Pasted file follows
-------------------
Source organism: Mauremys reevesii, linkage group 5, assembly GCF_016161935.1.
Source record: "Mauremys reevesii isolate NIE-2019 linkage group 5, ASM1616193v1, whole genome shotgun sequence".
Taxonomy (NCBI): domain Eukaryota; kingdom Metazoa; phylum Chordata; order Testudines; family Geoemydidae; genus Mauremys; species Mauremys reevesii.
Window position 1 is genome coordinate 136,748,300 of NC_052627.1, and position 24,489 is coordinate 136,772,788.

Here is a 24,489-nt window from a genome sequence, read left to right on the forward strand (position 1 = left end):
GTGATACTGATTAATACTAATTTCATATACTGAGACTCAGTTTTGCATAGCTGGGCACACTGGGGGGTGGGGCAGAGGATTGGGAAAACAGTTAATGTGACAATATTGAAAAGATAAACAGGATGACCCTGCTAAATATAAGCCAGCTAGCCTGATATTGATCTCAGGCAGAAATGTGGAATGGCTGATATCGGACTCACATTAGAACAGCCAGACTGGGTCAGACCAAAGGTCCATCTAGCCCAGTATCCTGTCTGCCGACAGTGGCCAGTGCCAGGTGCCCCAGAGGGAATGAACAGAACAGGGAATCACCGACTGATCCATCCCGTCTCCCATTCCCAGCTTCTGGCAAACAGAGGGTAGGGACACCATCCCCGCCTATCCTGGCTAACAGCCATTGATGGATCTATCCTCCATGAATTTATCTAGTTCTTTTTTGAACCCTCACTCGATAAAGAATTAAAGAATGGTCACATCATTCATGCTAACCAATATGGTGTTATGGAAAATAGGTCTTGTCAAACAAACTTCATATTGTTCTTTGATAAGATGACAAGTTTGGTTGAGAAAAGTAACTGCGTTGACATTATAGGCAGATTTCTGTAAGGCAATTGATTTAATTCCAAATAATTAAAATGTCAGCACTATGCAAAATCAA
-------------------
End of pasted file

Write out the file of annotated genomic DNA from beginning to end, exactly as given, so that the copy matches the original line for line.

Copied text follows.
Source organism: Mauremys reevesii, linkage group 5, assembly GCF_016161935.1.
Source record: "Mauremys reevesii isolate NIE-2019 linkage group 5, ASM1616193v1, whole genome shotgun sequence".
Taxonomy (NCBI): domain Eukaryota; kingdom Metazoa; phylum Chordata; order Testudines; family Geoemydidae; genus Mauremys; species Mauremys reevesii.
Window position 1 is genome coordinate 136,748,300 of NC_052627.1, and position 24,489 is coordinate 136,772,788.

Here is a 24,489-nt window from a genome sequence, read left to right on the forward strand (position 1 = left end):
GTGATACTGATTAATACTAATTTCATATACTGAGACTCAGTTTTGCATAGCTGGGCACACTGGGGGGTGGGGCAGAGGATTGGGAAAACAGTTAATGTGACAATATTGAAAAGATAAACAGGATGACCCTGCTAAATATAAGCCAGCTAGCCTGATATTGATCTCAGGCAGAAATGTGGAATGGCTGATATCGGACTCACATTAGAACAGCCAGACTGGGTCAGACCAAAGGTCCATCTAGCCCAGTATCCTGTCTGCCGACAGTGGCCAGTGCCAGGTGCCCCAGAGGGAATGAACAGAACAGGGAATCACCGACTGATCCATCCCGTCTCCCATTCCCAGCTTCTGGCAAACAGAGGGTAGGGACACCATCCCCGCCTATCCTGGCTAACAGCCATTGATGGATCTATCCTCCATGAATTTATCTAGTTCTTTTTTGAACCCTCACTCGATAAAGAATTAAAGAATGGTCACATCATTCATGCTAACCAATATGGTGTTATGGAAAATAGGTCTTGTCAAACAAACTTCATATTGTTCTTTGATAAGATGACAAGTTTGGTTGAGAAAAGTAACTGCGTTGACATTATAGGCAGATTTCTGTAAGGCAATTGATTTAATTCCAAATAATTAAAATGTCAGCACTATGCAAAATCAA